How to Identify and Use NPN Sensors
In this article, we will discuss the application and identification of NPN sensors, clarifying why they work and how to properly use them in a control circuit setting.
Most engineers and technicians envision sensors as being the device that sends process information into a control system such as a PLC, VFD, or similar. That thought process may be correct, but we should not get too locked into thinking about information flow and current flow in the same direction.
NPN sensors, as common as they are, turn the typical mental picture of current flow upside down.
When faced with the task of installing a new sensor or replacing one that has failed, a technician or engineer faces a decision. The polarity of most typical industrial DC sensors can be either PNP or NPN.
The PNP variety is usually easier to understand because it follows the conventional directional flow of current. Although NPN sensors still follow electrical principles, they can be more confusing.
Sensors are used in control systems to provide information to the controller, such as a PLC or motor drive. This input information is used to determine whether an input condition is true or false, or in other words, detection of current flowing or not flowing.
It’s important to remember that current will flow in a direction from positive to negative. This current flow direction does not have any correlation to the fact that information is represented as going ‘in’ to the controller.
Operation of NPN Sensors
To briefly summarize the operation of an NPN polarity sensor, when de-energized, current cannot flow through the load wire. But when energized by whatever sensing method is used (inductive, optical, etc), current flows through the load wire into the sensor which returns the current to ground.
The wiring diagram for a typical NPN sensor. The load rectangle symbol connected to +V indicates a sourcing input module, requiring a sinking (NPN) sensor.
In order for an internal circuit to be completed, the current must be sent out from the control module (like the PLC input module) and into the sensor.
The concept of current flowing out of an input module is the main reason why NPN sensors seem to oppose the conventional directions of electrical flow. It’s important to remember that an input terminal on a controller only examines whether current is flowing, there is no inherent restriction as to which direction that current can flow.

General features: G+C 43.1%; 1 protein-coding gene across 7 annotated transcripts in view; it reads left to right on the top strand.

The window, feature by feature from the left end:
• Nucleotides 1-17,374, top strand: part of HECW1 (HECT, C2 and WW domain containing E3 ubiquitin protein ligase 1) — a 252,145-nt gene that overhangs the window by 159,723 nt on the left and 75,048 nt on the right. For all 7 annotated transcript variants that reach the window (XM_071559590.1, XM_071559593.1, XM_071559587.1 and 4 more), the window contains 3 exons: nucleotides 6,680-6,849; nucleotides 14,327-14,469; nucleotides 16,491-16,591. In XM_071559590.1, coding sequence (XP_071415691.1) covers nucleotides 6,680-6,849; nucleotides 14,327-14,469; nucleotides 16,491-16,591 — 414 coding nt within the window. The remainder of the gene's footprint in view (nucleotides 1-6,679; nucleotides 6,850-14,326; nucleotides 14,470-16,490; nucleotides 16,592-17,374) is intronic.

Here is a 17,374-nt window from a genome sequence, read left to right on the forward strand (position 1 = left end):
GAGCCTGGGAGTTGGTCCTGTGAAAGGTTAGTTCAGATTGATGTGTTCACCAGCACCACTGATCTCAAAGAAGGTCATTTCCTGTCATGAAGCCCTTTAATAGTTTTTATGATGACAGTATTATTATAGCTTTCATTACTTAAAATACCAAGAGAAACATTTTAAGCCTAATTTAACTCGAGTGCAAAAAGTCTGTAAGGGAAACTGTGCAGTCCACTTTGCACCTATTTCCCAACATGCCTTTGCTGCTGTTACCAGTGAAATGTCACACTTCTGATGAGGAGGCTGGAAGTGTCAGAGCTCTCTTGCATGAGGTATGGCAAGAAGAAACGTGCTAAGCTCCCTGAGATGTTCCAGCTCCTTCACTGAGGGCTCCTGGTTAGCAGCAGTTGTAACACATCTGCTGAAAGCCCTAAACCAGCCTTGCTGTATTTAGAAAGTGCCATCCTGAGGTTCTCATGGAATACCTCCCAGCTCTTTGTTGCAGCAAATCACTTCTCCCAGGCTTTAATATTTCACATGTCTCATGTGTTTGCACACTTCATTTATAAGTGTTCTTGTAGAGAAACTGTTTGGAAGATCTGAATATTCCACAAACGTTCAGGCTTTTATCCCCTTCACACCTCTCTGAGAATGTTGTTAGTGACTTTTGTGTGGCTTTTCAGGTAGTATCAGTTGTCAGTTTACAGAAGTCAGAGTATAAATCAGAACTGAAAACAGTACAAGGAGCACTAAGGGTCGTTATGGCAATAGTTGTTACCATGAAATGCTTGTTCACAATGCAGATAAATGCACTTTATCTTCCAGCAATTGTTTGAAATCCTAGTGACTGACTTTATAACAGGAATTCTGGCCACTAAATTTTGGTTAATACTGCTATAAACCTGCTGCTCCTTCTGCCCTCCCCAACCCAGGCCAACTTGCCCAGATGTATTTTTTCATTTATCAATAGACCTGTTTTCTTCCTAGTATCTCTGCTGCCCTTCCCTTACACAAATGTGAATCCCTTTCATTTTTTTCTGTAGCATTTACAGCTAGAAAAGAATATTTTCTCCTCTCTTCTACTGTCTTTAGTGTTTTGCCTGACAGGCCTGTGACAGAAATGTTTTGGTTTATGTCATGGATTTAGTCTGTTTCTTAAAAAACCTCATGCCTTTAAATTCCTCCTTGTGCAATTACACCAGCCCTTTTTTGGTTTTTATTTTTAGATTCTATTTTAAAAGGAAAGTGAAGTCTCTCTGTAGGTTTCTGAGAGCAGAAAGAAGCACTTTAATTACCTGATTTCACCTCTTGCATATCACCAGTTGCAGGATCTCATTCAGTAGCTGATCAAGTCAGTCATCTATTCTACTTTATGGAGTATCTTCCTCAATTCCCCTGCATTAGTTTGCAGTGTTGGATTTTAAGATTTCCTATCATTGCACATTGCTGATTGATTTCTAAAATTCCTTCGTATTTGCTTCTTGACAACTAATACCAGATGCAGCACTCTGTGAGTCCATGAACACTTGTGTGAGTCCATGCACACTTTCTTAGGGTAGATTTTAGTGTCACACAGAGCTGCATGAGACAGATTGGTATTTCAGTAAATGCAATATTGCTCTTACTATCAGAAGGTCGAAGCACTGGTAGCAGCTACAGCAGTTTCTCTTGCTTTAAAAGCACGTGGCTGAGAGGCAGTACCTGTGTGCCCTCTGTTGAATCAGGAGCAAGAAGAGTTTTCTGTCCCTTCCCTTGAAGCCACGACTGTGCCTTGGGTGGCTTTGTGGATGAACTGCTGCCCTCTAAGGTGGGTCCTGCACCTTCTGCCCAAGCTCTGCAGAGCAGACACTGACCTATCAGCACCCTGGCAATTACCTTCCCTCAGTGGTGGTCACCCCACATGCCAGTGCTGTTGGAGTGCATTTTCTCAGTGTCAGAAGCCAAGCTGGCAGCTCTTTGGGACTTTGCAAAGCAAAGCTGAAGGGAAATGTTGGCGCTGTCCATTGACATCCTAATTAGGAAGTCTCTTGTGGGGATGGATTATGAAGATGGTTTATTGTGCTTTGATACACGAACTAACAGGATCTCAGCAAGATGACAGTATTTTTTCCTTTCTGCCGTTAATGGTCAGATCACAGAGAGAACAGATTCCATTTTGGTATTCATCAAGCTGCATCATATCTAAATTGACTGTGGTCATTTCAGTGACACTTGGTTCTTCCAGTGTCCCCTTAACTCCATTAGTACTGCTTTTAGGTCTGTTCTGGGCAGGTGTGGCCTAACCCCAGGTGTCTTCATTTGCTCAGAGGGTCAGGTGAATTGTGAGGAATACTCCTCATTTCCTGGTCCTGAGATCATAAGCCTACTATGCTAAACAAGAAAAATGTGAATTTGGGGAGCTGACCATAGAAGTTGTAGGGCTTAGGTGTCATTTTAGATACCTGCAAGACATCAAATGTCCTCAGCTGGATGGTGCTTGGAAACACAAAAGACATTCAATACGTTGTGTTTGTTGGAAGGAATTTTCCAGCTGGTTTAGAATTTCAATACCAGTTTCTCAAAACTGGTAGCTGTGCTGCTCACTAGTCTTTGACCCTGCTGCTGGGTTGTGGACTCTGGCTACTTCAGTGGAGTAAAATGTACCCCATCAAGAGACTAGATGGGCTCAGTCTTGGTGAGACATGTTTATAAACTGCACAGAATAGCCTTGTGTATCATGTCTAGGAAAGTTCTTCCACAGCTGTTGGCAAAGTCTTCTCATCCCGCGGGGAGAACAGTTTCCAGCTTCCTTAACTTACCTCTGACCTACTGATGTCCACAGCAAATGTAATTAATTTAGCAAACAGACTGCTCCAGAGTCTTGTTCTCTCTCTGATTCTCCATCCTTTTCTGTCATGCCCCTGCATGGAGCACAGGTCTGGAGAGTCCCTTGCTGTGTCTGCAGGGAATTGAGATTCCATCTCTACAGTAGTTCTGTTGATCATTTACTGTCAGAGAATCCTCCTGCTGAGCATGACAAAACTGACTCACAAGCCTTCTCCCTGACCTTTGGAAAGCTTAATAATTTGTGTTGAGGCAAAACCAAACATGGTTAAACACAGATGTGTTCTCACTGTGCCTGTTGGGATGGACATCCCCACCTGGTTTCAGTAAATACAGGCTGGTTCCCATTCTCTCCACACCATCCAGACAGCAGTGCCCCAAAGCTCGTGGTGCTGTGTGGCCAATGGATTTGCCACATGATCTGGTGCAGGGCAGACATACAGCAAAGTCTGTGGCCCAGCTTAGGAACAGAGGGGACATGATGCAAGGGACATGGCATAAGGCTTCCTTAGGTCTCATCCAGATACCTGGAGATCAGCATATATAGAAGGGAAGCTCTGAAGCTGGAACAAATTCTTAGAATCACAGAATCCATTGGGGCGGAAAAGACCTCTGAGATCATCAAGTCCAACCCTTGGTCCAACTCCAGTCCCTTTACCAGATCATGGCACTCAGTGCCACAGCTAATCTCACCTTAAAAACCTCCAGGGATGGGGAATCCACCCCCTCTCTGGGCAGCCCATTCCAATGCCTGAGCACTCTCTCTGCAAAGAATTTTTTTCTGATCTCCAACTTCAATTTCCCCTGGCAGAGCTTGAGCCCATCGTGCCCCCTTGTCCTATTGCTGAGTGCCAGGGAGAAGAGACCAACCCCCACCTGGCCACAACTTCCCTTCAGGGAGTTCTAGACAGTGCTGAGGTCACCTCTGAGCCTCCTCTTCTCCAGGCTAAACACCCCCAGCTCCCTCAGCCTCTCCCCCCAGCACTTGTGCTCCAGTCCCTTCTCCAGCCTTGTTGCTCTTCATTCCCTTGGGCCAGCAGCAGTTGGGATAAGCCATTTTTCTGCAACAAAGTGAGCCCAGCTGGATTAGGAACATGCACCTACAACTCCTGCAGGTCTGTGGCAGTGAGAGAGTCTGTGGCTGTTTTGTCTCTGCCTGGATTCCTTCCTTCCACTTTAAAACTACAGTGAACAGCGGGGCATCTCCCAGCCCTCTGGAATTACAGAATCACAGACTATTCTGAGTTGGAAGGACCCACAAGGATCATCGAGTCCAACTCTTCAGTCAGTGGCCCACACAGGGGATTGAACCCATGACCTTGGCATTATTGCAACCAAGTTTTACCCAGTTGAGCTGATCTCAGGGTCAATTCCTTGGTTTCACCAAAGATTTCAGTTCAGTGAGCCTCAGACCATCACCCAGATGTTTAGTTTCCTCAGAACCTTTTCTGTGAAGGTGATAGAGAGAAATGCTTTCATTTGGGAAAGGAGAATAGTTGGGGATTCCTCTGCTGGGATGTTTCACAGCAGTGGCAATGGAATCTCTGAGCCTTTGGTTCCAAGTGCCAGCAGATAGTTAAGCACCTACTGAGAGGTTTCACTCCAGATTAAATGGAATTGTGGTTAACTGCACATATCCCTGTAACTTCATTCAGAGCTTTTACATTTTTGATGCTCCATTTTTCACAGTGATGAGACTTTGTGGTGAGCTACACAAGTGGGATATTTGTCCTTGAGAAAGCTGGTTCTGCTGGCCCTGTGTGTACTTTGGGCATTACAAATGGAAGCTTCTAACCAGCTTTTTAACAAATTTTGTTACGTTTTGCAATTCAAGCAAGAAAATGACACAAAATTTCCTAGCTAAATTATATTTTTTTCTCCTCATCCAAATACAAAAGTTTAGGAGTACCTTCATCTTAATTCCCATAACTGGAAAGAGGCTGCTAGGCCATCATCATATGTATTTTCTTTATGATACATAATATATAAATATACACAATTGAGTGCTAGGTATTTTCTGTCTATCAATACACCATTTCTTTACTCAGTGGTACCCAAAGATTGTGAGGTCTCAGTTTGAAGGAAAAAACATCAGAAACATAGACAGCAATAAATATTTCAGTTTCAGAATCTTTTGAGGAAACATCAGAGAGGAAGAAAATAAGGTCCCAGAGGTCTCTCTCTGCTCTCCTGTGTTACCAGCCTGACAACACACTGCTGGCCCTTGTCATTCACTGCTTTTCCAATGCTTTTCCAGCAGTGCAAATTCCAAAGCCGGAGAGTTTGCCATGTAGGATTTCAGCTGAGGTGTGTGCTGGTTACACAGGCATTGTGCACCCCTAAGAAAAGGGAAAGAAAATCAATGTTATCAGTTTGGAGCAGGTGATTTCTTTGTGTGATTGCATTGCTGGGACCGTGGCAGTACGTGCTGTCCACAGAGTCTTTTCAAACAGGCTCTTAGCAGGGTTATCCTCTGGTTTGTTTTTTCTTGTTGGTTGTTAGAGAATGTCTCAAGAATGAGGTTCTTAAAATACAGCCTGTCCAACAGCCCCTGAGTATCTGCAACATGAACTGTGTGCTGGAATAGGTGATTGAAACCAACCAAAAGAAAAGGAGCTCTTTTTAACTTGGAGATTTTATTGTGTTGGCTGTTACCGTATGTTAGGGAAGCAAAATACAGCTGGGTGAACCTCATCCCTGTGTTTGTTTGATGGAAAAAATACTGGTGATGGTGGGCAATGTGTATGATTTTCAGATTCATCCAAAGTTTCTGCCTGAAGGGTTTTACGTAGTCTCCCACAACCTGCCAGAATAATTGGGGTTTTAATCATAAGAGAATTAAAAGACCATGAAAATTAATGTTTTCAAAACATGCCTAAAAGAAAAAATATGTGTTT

A quick indicator as to whether an NPN sensor would be required is the common voltage to the input module.
If the common wire of a set of input terminals is connected to +24 VDC, that voltage will be present on each individual input terminal, which can be verified with a voltmeter. Therefore, this module is the source of the electrical current, referred to as a ‘Sourcing’ module.
In order for a sensor to be compatible with a sourcing input module, that sensor must allow current to flow in through the load wire and return the current to the ground. This is known as a ‘sinking’ style sensor, and must be used whenever a sourcing module is present.
In some device construction, the module will be fixed as either a sinking or sourcing mode, and cannot be changed. Other times, changing the destination of the common wire is the only change required to toggle between source and sink.
Wiring Diagrams of NPN Sensors
The input module’s common voltage may be identified by observing the common wire or by measuring the voltage at each input terminal. However, identifying the sensor’s polarity by simple observation can sometimes be more difficult.
In a separate article discussing PNP sensors, several representative device diagrams were shown to have a +V, -V as well as a Load wire. This load wire was attached to the rectangular symbol of a load device, which commonly would be the PLC input terminal. The opposite side of this load rectangle will connect either to power or to ground.
In the diagram of the NPN sensor, the load device will be shown to be connected directly to the +V source.
This connection represents the common voltage wire of the input module, which is also connected to the +V source. When the sensor is energized, the input module is the +V connection, and the sensor is the -V connection, completing the circuit.
The current can flow through the completed circuit and the input module detects the energizing of the sensor.
The wiring diagram for an NPN sensor with both Normally Open and Closed outputs. The load device connecting to +V shows that both outputs are of NPN polarity.
To test the polarity of an NPN sensor, remove the load wire from the input module. With the voltmeter measuring the open load wire observe the voltage as the sensor energizes. An NPN sensor will swing between ‘open’ and ground, which would likely show 0 volts nearly the entire time, regardless of the energization state. A PNP sensor, in contrast, will toggle between 0 and 24 volts.
Construction of the NPN Sensor
The internal construction of an NPN sensor uses the transistor with the same name, based on the N-P-N layer construction of the semiconductor. Inside this transistor, when the base pin is given a small current, such as from the actual sensor transducer, a larger amount of current flows from the Collector to the Emitter.
The load wire going to the PLC is connected to the base. When energized, current will then flow from the PLC into the Collector, and return to ground through the sensor.
In this way, the current enters the sensor from the load wire and returns to ground, the characteristic operation of the NPN sensor.
NPN Sinking sensors are necessary when the interacting input module is of the sourcing polarity, that is, voltage is continually supplied to the input terminals. When the sensor is energized, current flows from the module to the sensor and returns to ground.
Do you use NPN sensors or PNP sensors?
Diagrams used courtesy of Automation Direct.